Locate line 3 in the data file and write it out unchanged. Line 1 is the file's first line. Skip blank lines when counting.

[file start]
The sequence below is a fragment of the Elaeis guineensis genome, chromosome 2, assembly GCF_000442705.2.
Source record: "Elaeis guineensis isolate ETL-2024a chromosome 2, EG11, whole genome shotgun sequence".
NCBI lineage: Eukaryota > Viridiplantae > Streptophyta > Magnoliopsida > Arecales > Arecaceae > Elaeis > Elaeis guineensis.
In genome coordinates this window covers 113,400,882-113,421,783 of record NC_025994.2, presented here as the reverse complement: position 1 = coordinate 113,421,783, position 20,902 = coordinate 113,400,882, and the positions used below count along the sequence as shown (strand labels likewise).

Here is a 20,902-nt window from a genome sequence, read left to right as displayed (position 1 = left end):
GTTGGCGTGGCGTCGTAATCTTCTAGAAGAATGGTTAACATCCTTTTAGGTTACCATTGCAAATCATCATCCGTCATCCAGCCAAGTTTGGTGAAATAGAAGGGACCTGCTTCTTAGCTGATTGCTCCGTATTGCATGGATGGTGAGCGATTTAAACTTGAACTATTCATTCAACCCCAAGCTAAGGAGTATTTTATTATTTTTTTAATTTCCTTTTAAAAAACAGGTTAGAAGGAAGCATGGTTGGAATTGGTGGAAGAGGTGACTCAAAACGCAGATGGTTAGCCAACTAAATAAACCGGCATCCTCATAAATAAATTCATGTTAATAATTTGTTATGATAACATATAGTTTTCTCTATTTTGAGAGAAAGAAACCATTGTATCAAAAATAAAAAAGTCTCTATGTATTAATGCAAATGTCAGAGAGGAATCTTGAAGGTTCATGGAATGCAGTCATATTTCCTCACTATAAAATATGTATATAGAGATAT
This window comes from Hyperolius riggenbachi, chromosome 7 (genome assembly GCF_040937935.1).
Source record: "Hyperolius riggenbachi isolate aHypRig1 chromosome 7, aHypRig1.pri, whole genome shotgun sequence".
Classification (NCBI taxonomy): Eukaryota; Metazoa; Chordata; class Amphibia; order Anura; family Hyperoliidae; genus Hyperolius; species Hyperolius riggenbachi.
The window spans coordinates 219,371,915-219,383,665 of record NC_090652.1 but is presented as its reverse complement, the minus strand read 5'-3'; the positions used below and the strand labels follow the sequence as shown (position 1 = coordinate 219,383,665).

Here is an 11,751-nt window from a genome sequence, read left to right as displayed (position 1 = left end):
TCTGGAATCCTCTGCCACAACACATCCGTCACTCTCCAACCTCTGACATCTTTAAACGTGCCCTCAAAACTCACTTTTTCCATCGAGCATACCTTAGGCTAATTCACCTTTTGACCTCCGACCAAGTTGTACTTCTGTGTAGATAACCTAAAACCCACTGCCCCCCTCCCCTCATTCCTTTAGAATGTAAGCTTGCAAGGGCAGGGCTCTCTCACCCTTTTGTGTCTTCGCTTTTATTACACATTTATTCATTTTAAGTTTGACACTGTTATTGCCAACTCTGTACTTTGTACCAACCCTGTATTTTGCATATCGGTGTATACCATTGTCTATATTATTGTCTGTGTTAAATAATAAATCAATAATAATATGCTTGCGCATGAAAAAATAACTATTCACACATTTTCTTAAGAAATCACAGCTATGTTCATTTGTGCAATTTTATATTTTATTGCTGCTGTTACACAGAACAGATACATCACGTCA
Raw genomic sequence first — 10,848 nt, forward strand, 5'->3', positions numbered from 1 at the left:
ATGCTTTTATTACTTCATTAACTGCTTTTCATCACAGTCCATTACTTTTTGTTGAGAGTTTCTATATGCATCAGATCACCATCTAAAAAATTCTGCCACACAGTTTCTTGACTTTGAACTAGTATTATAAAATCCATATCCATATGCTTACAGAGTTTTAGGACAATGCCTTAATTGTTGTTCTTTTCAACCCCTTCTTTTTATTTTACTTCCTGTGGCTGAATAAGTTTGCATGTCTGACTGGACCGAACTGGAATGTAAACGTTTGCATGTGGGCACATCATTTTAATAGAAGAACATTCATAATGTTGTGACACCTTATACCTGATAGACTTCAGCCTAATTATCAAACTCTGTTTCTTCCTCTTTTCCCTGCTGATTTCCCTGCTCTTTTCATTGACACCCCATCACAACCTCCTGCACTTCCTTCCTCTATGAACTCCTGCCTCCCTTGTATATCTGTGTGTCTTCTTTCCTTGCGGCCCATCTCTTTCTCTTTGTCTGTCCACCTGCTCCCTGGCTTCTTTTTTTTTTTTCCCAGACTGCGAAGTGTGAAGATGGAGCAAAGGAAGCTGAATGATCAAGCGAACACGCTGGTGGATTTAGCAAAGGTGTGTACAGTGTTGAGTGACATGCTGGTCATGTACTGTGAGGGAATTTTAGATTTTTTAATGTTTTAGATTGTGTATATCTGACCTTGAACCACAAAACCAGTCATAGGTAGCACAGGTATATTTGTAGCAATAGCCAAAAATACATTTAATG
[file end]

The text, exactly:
NCBI lineage: Eukaryota > Viridiplantae > Streptophyta > Magnoliopsida > Arecales > Arecaceae > Elaeis > Elaeis guineensis.